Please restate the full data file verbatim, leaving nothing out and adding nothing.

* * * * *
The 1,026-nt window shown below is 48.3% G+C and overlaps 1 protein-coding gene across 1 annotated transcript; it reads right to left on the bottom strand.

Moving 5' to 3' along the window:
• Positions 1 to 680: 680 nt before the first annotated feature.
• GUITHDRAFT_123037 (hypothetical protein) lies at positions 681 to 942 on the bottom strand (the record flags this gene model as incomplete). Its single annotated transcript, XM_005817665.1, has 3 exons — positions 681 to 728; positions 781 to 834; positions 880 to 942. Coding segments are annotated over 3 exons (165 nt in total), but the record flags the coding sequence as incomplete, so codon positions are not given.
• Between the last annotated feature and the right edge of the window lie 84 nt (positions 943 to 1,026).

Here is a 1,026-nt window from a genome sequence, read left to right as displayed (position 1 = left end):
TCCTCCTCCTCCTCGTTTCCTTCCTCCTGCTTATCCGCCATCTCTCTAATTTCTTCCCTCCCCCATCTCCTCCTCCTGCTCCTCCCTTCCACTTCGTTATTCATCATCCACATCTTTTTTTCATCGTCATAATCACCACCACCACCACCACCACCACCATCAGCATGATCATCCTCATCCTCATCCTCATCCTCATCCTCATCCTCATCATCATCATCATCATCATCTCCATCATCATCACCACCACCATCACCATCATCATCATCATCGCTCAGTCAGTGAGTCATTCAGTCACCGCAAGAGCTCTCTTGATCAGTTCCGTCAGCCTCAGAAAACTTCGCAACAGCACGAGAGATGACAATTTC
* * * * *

The 1,026-nt window shown below is 48.3% G+C and overlaps 1 protein-coding gene across 1 annotated transcript; it reads right to left on the bottom strand.

Moving 5' to 3' along the window:
• Positions 1 to 680: 680 nt before the first annotated feature.
• GUITHDRAFT_123037 (hypothetical protein) lies at positions 681 to 942 on the bottom strand (the record flags this gene model as incomplete). Its single annotated transcript, XM_005817665.1, has 3 exons — positions 681 to 728; positions 781 to 834; positions 880 to 942. Coding segments are annotated over 3 exons (165 nt in total), but the record flags the coding sequence as incomplete, so codon positions are not given.
• Between the last annotated feature and the right edge of the window lie 84 nt (positions 943 to 1,026).

Here is a 1,026-nt window from a genome sequence, read left to right as displayed (position 1 = left end):
TCCTCCTCCTCCTCGTTTCCTTCCTCCTGCTTATCCGCCATCTCTCTAATTTCTTCCCTCCCCCATCTCCTCCTCCTGCTCCTCCCTTCCACTTCGTTATTCATCATCCACATCTTTTTTTCATCGTCATAATCACCACCACCACCACCACCACCACCATCAGCATGATCATCCTCATCCTCATCCTCATCCTCATCCTCATCCTCATCATCATCATCATCATCATCTCCATCATCATCACCACCACCATCACCATCATCATCATCATCGCTCAGTCAGTGAGTCATTCAGTCACCGCAAGAGCTCTCTTGATCAGTTCCGTCAGCCTCAGAAAACTTCGCAACAGCACGAGAGATGACAATTTC